PS04-100323 - which the greedy coloring uses only χ ( G )...

Info iconThis preview shows page 1. Sign up to view the full content.

View Full Document Right Arrow Icon
MATH 682 Problem Set #4 This problem set is due at the beginning of class on March 23 . Below, “graph” means “simple finite graph” except where otherwise noted. 1. (10 points) The Petersen graph is shown below. (a) (5 points) Demonstrate that the Petersen graph is nonplanar by invoking Kura- towski’s Theorem. (b) (5 points) Demonstrate that the Petersen graph is nonplanar by invoking Euler’s theorem. 2. (10 points) Prove the following results about chromatic number: (a) (5 points) Show that on any graph G , χ ( G ) n α ( G ) . (b) (5 points) Show that if G has decomposition into blocks B 1 ,B 2 ,...,B n , then χ ( G ) = max i ( χ ( B i )). 3. (15 points) A greedy coloring of a graph with an ordered set of vertices v 1 ,v 2 ,...,v n is produced by labeling each vertex in order with the lowest number not already used at an adjacent labeled vertex. (a) (5 points) Show that, for any graph G , there is some ordering of the vertices on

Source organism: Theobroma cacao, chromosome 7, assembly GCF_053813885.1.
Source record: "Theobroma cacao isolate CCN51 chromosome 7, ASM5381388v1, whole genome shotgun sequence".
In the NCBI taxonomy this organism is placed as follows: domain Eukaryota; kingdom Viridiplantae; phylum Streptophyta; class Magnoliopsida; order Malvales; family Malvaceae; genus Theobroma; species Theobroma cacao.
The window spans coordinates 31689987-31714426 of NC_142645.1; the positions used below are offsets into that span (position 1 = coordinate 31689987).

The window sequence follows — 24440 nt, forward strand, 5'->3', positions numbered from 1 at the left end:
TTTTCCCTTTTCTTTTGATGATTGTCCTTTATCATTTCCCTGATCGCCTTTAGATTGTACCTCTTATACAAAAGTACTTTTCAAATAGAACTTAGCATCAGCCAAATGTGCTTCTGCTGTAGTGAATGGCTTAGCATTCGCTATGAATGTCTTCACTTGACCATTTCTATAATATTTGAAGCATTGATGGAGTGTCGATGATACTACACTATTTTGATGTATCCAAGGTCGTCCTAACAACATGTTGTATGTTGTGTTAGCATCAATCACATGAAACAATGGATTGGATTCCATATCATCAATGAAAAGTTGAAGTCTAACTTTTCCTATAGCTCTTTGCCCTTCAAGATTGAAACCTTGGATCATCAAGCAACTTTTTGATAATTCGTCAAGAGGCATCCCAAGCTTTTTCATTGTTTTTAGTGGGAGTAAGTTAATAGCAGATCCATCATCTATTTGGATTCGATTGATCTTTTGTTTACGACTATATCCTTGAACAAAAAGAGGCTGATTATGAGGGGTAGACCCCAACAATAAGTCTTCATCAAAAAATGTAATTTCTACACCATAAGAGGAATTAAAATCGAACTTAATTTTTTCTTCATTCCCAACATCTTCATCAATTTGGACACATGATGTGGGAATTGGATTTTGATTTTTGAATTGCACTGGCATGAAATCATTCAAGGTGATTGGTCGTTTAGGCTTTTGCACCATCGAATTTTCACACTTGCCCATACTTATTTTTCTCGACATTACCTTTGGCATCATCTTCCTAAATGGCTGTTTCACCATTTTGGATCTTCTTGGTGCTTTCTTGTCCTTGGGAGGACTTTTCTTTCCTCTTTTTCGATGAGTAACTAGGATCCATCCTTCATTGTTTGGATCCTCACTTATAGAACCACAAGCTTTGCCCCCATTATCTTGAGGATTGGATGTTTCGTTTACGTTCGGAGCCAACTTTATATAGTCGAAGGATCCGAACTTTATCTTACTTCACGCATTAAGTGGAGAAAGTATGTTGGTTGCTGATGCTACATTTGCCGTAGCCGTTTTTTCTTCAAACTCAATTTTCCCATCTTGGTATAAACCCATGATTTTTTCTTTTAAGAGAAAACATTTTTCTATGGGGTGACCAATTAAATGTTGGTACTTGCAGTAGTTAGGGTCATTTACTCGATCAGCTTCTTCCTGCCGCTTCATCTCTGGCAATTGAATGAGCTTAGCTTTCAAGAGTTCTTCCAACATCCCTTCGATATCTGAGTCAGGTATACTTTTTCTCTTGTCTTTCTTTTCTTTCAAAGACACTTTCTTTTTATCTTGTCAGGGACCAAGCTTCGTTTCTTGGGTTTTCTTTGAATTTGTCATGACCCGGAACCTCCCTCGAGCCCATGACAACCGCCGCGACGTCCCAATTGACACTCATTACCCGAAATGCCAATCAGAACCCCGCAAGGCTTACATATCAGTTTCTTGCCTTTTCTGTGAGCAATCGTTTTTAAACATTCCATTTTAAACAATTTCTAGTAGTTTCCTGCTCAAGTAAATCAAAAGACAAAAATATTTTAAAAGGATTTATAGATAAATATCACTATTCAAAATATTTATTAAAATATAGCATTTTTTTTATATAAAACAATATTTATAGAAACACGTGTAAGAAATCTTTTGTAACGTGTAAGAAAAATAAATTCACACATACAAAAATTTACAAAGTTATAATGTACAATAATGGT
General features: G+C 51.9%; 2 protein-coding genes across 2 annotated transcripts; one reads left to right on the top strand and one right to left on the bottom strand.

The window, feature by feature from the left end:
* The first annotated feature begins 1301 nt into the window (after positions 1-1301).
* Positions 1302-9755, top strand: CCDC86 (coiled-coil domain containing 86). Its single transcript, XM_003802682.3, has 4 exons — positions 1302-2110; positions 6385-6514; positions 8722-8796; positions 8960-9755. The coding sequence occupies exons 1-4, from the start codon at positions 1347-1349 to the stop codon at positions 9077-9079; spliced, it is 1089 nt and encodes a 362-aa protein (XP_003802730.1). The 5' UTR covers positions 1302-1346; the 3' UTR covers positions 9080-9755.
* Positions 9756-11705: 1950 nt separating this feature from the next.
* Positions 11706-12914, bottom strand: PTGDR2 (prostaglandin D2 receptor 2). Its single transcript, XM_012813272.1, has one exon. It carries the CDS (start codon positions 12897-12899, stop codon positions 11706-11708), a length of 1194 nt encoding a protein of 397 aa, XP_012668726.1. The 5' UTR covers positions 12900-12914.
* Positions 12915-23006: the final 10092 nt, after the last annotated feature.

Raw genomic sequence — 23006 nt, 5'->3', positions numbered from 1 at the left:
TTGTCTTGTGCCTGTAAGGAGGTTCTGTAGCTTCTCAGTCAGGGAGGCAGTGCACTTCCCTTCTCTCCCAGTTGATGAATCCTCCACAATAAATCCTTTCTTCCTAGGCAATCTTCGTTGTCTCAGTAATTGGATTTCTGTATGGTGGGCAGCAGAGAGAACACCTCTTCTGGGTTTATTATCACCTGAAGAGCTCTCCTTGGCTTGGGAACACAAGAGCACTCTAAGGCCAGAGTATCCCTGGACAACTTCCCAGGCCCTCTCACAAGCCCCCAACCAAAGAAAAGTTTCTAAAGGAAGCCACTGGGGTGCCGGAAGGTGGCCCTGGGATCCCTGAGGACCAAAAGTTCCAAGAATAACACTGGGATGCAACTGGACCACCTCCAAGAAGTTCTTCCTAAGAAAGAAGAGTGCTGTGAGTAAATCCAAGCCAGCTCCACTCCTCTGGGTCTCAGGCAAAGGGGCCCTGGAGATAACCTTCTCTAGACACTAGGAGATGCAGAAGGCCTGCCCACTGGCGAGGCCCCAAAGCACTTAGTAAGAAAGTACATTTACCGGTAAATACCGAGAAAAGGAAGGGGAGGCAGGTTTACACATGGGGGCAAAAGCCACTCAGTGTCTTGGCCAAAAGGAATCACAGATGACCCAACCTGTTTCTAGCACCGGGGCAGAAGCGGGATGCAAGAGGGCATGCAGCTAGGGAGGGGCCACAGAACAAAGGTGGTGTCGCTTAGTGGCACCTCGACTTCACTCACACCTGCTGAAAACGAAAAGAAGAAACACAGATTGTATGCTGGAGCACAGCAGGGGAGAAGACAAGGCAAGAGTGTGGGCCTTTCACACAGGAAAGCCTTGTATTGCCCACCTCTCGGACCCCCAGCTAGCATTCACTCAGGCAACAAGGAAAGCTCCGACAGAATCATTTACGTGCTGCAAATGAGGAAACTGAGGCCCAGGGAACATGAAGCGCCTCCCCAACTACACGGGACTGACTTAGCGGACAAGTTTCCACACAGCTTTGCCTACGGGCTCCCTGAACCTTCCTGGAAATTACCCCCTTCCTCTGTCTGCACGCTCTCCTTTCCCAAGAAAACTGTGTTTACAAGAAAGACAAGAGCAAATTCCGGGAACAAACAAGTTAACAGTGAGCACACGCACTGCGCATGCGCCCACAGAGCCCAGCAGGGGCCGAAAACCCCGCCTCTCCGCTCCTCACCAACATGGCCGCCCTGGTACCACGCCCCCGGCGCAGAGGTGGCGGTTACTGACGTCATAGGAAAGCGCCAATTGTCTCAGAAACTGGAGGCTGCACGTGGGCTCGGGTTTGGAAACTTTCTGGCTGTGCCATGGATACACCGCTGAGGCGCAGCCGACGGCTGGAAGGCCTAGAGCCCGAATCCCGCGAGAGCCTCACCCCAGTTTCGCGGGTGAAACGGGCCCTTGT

Background image of page 1
This is the end of the preview. Sign up to access the rest of the document.

Unformatted text preview: which the greedy coloring uses only χ ( G ) colors. (b) (5 points) Demonstrate that for any k > 2 there is a bipartite graph G on 2 k vertices and vertex ordering thereon in which the greedy coloring uses k colors, even though χ ( G ) = 2. (c) (5 points) Show that a greedy coloring of the cycle C n , regardless of the value of n , does not use more than 3 colors. 4. (5 points) Prove that a bipartite graph on n > 2 vertices is planar only if it has 2 n-4 or fewer edges. 5. (5 point bonus) Prove that for every value of k > 2, there is a tree and ordering of the vertices thereon such that a greedy coloring (see above) of the tree requires k colors. What is the smallest such tree you can find? Page 1 of 1 Due March 23, 2010...
View Full Document

This note was uploaded on 01/12/2012 for the course MATH 682 taught by Professor Wildstrom during the Spring '09 term at University of Louisville.

Ask a homework question - tutors are online